Molloy University Receives $2M Gift for Student Development

As published in NEWSDAY
By Bart Jones
Updated June 14, 2022 7:23 pm

A mechanical engineer who found success in the coffee industry manufacturing "K-Cups" has donated $2 million to Molloy University, officials said Tuesday. S. Zaki Hossain, center, who donated $2 million to Molloy University, speaks Tuesday at a ceremony with Ed Thompson, the schools vice president for advancement, and Assemblywoman Judy Griffin.  Credit: Linda Rosier

At a ceremony in Rockville Centre marking Molloy’s official transition from a college to a university, officials announced the gift from S. Zaki Hossain, calling it one of the largest in the institution’s history.

“We are grateful to Mr. Hossain for his generosity — both financially and for his time and talent in helping guide Molloy through its newest days as a university and its future serving the region and the nation,” said Edward Thompson, Molloy’s vice president for advancement.

Hossain, of Huntington, told the crowd that after he emigrated to the United States from Bangladesh, he increasingly felt the importance of applying education to the “real field.”

His gift will help do exactly that, officials said, as Molloy increases programs that train people already working in their fields to keep up with the latest advances. The programs will also help shape undergraduate curricula to help meet the current needs of various industries including the health sector and businesses, said James P. Lentini, Molloy’s president.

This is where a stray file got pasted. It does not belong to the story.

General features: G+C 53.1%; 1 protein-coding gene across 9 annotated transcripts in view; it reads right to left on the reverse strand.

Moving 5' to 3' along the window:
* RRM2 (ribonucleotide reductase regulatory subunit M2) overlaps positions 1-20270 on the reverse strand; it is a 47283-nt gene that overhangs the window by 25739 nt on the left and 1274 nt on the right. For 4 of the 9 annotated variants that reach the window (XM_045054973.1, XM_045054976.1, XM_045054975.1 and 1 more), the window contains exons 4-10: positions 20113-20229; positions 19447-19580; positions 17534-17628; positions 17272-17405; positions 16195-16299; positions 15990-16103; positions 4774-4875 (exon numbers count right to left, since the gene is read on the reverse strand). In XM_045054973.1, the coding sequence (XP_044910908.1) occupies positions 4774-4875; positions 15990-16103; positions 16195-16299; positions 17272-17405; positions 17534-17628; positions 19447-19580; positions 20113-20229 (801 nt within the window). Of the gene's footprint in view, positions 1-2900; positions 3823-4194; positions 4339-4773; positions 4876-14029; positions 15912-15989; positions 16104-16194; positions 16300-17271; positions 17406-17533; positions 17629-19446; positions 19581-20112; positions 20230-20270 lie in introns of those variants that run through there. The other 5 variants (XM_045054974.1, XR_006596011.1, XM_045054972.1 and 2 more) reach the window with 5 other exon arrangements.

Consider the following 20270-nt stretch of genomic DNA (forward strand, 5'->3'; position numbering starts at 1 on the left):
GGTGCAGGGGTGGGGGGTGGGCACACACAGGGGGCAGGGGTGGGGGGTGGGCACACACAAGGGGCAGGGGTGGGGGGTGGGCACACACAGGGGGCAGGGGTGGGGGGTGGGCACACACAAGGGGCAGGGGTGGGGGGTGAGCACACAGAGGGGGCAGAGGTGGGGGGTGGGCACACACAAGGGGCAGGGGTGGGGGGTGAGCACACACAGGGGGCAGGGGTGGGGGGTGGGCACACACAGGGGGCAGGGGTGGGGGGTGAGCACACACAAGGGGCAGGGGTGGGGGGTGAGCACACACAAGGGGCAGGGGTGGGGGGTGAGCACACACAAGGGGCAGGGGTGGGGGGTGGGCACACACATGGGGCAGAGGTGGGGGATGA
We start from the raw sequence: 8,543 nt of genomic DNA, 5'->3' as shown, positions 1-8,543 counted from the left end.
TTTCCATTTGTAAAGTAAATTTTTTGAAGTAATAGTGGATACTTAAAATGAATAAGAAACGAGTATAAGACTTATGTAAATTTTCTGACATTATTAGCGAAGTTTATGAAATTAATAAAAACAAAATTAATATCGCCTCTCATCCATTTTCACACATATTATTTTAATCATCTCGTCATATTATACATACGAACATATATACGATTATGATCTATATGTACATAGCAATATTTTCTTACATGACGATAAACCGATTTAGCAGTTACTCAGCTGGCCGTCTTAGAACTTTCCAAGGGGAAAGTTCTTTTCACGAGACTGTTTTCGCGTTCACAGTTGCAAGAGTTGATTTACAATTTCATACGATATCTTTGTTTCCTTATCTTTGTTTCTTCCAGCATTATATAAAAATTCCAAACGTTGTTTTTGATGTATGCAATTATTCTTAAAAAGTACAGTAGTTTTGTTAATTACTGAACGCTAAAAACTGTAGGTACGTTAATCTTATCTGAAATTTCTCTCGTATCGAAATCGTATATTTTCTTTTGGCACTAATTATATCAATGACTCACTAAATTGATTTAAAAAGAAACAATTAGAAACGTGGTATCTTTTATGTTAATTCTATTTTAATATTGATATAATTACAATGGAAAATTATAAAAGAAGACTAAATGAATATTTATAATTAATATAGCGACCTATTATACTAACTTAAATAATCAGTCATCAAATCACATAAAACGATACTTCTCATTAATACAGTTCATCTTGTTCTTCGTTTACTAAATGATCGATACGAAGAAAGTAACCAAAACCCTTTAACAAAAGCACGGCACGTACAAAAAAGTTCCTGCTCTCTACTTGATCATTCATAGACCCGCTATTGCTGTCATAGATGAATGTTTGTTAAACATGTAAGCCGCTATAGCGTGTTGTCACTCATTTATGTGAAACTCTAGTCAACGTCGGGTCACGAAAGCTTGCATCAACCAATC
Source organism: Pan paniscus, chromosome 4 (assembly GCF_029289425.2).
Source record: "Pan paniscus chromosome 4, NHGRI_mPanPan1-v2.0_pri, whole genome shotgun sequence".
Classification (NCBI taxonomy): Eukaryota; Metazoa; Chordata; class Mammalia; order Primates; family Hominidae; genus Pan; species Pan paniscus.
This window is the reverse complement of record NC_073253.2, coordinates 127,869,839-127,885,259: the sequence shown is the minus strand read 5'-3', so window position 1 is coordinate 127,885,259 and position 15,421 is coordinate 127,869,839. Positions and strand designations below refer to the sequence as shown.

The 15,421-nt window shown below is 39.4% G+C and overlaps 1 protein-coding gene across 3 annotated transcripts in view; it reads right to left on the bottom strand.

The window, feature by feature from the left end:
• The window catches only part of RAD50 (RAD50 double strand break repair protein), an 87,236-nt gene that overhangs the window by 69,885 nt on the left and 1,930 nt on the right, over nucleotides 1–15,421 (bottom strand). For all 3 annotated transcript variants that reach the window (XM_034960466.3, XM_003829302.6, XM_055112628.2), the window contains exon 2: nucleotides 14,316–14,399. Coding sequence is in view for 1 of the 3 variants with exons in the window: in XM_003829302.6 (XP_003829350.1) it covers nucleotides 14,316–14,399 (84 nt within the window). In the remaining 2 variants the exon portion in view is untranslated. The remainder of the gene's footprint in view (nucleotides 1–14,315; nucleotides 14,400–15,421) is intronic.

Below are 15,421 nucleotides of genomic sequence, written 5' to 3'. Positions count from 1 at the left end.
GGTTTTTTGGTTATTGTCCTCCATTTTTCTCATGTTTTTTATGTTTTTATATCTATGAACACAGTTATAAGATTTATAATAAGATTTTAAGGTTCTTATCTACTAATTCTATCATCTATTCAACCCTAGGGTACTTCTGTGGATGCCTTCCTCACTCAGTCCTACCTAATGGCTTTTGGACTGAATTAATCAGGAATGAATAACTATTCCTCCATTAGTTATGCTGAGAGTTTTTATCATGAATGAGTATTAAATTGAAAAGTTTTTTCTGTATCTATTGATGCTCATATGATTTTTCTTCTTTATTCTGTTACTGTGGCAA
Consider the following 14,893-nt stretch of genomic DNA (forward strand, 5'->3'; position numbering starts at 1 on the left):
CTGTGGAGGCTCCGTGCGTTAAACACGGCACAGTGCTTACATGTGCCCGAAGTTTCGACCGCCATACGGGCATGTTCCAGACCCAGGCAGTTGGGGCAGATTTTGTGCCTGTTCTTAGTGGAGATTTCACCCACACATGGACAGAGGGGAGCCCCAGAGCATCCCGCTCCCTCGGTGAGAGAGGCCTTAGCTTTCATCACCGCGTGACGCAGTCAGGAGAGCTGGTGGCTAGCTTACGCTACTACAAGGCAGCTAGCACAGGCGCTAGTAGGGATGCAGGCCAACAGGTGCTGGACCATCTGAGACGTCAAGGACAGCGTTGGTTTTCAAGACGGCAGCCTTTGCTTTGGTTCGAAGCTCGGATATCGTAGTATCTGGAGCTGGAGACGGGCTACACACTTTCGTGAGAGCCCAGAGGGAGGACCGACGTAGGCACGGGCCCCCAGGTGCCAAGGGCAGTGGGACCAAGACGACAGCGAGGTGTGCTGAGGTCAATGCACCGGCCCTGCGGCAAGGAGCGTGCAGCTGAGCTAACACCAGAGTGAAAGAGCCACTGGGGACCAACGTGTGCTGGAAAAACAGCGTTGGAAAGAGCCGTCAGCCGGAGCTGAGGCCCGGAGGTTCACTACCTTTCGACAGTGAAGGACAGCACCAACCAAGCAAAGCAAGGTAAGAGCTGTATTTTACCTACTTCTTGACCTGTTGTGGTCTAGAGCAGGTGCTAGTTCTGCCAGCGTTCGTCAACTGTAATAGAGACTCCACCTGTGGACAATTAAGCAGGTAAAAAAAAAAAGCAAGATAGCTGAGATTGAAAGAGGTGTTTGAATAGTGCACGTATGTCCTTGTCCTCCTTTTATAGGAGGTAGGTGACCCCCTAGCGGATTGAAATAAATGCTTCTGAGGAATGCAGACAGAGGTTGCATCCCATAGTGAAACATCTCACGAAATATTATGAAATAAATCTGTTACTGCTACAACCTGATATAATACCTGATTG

As part of that, Lentini also announced new partnerships with Catholic Health Services and Mount Sinai South Nassau to help determine the work needs in the health care industry and how Molloy can help meet them.

For instance, one focus will be on meeting a shortage of nurses, and retaining those already on the job, officials said.

Another example of Molloy’s workforce development program is one in which the school will help Suffolk police officers finish their college degrees while staying on the beat, said C. Michelle Piskulich, provost and vice president for academic affairs.

Hossain, the founder and CEO of Pintail Coffee, got his start in the coffee industry with the development of some of the first manufacturing technology for small coffee cartridges known as "K-Cups," Molloy officials said.

He ended up using proceeds from this technology for charitable work through Pintail. The Farmingdale-based business donates 100% of its profits to hunger-relief organizations, Molloy said.

Hossain previously gave $500,000 to Molloy for scholarships. A Muslim whose wife is chair of the board of the Long Island Muslim Society — a mosque in East Meadow founded by Bangladeshi immigrants — Hossain said his donations to a Catholic university were an example of interfaith cooperation.

“I am a human being first,” he said. “I like to work with humanity. God created all of us. If I can make God’s creation happy, I will be happy.”

Thompson said that Molloy “serves everybody. We are here to serve Long Island. We are being nimble and flexible” with the new workforce program Hossain is helping to fund.

“We have to be responsive to the needs of young people today,” he said. “The world is changing. We have to change with it.”